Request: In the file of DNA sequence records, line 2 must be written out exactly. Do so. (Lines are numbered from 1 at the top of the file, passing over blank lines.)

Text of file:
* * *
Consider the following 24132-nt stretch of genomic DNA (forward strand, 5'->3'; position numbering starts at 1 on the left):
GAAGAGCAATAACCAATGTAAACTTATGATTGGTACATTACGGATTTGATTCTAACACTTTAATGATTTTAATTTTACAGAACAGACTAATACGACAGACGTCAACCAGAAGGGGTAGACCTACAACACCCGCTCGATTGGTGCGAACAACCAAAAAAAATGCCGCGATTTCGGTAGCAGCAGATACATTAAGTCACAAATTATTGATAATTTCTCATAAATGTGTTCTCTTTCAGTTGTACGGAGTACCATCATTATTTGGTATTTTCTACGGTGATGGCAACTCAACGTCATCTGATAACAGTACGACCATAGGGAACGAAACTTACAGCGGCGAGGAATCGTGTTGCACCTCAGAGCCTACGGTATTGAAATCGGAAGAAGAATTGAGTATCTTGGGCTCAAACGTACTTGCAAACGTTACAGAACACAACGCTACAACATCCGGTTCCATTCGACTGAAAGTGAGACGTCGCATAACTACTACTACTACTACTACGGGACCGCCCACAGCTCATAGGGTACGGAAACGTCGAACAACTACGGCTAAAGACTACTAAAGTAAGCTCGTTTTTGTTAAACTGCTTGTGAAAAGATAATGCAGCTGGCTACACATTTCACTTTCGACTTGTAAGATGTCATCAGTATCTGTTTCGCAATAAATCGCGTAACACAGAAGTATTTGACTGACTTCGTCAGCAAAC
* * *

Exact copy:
GAAGAGCAATAACCAATGTAAACTTATGATTGGTACATTACGGATTTGATTCTAACACTTTAATGATTTTAATTTTACAGAACAGACTAATACGACAGACGTCAACCAGAAGGGGTAGACCTACAACACCCGCTCGATTGGTGCGAACAACCAAAAAAAATGCCGCGATTTCGGTAGCAGCAGATACATTAAGTCACAAATTATTGATAATTTCTCATAAATGTGTTCTCTTTCAGTTGTACGGAGTACCATCATTATTTGGTATTTTCTACGGTGATGGCAACTCAACGTCATCTGATAACAGTACGACCATAGGGAACGAAACTTACAGCGGCGAGGAATCGTGTTGCACCTCAGAGCCTACGGTATTGAAATCGGAAGAAGAATTGAGTATCTTGGGCTCAAACGTACTTGCAAACGTTACAGAACACAACGCTACAACATCCGGTTCCATTCGACTGAAAGTGAGACGTCGCATAACTACTACTACTACTACTACGGGACCGCCCACAGCTCATAGGGTACGGAAACGTCGAACAACTACGGCTAAAGACTACTAAAGTAAGCTCGTTTTTGTTAAACTGCTTGTGAAAAGATAATGCAGCTGGCTACACATTTCACTTTCGACTTGTAAGATGTCATCAGTATCTGTTTCGCAATAAATCGCGTAACACAGAAGTATTTGACTGACTTCGTCAGCAAAC